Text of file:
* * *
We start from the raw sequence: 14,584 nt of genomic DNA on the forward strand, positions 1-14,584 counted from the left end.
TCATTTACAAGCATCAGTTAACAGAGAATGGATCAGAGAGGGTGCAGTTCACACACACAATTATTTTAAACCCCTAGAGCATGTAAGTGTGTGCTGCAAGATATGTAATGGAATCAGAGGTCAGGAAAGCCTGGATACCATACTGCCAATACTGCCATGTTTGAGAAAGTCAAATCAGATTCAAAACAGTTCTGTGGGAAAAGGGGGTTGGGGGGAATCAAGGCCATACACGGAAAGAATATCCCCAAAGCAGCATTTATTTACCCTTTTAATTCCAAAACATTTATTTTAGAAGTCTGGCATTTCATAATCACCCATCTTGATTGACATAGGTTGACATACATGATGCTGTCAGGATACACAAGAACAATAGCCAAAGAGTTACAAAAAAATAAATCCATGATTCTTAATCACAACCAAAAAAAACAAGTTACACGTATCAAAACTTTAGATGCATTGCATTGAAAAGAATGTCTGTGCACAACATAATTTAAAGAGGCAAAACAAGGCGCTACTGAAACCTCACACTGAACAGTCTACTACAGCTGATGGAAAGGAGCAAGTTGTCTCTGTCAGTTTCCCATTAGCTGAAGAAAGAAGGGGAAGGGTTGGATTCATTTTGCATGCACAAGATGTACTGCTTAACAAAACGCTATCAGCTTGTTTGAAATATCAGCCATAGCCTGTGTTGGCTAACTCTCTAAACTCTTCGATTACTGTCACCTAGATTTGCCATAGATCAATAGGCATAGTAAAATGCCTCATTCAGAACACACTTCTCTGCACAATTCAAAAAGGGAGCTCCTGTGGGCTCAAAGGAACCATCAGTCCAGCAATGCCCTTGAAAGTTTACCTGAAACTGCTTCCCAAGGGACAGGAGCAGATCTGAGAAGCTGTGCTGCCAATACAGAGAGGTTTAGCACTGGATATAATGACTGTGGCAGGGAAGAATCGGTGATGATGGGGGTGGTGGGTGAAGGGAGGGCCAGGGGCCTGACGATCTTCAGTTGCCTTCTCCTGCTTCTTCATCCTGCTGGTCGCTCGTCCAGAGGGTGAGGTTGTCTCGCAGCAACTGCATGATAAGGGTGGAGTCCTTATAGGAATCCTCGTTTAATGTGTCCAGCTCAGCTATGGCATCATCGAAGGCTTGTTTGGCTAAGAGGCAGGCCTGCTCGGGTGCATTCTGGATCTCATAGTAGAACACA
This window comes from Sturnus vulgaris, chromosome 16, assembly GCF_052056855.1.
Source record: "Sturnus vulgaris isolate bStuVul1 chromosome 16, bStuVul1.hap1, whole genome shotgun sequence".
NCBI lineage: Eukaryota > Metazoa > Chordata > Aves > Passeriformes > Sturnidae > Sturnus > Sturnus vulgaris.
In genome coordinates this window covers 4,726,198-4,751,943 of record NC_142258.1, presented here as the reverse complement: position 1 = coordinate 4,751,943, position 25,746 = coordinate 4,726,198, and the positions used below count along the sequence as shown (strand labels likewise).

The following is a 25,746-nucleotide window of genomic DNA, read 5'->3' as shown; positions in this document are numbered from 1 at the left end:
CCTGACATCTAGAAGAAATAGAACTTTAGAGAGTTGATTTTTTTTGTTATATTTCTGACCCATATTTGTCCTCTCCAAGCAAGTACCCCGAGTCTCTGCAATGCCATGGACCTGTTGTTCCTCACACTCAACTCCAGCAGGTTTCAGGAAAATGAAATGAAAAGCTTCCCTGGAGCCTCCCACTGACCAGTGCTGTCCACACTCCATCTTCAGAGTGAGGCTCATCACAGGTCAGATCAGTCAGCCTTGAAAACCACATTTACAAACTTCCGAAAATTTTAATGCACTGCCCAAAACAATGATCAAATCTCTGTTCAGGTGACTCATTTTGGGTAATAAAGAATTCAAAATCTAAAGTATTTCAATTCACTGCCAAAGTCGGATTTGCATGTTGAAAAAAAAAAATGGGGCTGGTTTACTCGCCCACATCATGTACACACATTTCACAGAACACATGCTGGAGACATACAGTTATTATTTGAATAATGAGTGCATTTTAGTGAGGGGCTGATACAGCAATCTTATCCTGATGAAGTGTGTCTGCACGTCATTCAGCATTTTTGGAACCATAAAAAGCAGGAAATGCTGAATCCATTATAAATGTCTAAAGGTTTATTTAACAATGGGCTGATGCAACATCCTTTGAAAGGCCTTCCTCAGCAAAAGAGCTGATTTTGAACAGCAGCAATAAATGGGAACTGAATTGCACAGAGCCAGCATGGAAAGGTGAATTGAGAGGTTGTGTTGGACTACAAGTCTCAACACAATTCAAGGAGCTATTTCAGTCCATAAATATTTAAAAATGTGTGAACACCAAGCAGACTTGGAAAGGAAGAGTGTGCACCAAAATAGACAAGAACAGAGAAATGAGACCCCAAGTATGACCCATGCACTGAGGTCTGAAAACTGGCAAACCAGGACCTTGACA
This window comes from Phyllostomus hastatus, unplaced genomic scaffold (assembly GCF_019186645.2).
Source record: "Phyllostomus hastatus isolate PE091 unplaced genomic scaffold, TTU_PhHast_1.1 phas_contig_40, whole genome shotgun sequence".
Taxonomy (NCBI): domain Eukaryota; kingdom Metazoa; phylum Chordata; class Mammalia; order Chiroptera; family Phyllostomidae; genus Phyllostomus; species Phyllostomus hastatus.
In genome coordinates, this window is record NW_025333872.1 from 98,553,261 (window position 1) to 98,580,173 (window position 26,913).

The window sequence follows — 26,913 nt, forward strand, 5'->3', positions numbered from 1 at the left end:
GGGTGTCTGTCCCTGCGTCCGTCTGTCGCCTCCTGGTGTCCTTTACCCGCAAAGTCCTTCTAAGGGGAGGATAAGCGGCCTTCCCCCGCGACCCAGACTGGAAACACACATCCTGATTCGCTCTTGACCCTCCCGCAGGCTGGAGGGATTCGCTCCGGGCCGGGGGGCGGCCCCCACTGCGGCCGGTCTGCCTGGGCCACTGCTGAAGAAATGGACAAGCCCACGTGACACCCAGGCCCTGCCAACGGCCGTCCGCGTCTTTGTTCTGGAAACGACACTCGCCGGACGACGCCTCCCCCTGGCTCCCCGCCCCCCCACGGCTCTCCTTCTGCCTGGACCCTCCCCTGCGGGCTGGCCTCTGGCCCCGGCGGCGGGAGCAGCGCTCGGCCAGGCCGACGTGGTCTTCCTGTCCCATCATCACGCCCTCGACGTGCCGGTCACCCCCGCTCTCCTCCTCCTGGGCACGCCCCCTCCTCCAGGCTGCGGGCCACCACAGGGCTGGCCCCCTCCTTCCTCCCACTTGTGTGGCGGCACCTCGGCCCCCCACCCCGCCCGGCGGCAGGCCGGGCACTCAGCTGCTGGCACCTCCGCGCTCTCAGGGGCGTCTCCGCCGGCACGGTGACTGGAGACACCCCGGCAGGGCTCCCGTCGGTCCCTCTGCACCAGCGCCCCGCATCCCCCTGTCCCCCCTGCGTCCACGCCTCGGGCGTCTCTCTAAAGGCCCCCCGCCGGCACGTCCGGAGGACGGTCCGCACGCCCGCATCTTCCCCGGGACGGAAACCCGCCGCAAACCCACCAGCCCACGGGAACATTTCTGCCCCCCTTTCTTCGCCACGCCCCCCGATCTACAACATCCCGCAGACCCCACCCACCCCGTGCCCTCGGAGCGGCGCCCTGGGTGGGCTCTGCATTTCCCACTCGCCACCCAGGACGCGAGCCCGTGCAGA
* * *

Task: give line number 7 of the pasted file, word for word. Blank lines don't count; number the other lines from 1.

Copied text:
The following is a 25,746-nucleotide window of genomic DNA, read 5'->3' as shown; positions in this document are numbered from 1 at the left end: